The transaction would cost anywhere between Rs.0.50 to Rs.0.60(flat rate to be decided at the time of writing) for a transaction as low as Rs.50 to Rs.1 Lac. However, depending on the response, the limit may be increased to IMPS limit of Rs.2 Lac.

Example of working of UPI



The hassle free QR Code payment which enables instant payment without even knowing the virtual address of the payee.


Why UPI is a new bid by the RBI to get people to use digital payments?


India accounts to 1/7th population in the world. We are the world’s major population to do more than 95% of the transactions (accounting for 60% of the total value of transactions in India) through cash. On an average only 6 transactions per year per bank account is done digitally/electronically, either through wire transfer (NEFT, RTGS) or ATMs.


In India most of the working class (i.e. Middle class) withdraw their salaries in two or three parts to pay the electricity bills, water bills, etc.… and even in shopping malls where the same debit cards can be used for electronic transaction.


UPI came into prominence because of following reasons….


1. To make a cash-based economy to a futuristic digital economy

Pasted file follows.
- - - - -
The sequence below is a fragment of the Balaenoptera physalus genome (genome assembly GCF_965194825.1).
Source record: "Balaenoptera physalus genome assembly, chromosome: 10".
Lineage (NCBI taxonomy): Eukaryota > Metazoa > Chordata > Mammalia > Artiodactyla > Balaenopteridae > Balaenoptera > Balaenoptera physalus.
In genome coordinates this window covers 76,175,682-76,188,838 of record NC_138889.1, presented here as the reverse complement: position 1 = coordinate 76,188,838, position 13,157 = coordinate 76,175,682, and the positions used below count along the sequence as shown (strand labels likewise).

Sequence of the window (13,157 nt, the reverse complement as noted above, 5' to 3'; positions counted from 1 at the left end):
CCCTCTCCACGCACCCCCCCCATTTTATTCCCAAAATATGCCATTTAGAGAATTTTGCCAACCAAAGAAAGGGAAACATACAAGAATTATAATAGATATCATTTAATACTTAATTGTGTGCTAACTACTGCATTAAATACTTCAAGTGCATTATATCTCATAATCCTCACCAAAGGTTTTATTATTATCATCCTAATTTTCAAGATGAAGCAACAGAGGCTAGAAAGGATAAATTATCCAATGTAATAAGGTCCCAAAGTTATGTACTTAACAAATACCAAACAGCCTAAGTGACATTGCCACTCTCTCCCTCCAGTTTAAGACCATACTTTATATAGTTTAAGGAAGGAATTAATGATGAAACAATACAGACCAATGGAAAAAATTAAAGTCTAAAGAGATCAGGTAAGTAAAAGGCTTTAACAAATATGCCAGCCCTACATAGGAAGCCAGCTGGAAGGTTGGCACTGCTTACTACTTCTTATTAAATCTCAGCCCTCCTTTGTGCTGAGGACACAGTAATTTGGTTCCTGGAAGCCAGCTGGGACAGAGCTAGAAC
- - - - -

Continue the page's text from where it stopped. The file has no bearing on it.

• Counterfeit notes are becoming a trend in India. Out of 100 notes 3 notes are counterfeit. A common man gets a counterfeit note and it isn’t transact-able for payment, it is a loss of the hard-earned money for that family. (For example: I earned Rs.1000 today and the note turned counterfeit. If we deposit in the bank, we get around 10 to 25% of the denomination value. That is a loss of Rs.750 to Rs.900)
  • Soiled notes are posing a serious threat these days. People (including bank authorities) write on bank notes; due to mishandling the notes tear which isn’t transact-able at major payment points in India.
  • Management of money dispensing machines like ATMs or service points like POS is costly thereby availability with retailers is bleak. Secondly low penetration of debit cards still makes situations worse.



United Payments Interface has various benefits like premium payment, school fee payment, COD, etc…


2. Rise of mobile wallets in India

  • In India, there are many government-approved mobile wallets to enable digital wallets. But the major flaw of the digital wallets is the transfer of money is only on a specific platform (like Paytm) and on some exclusive e-commerce sites and Kirana stores. The Kirana store owners find it difficult to deal with Paytm cash to purchase another product outside the Paytm ecosystem.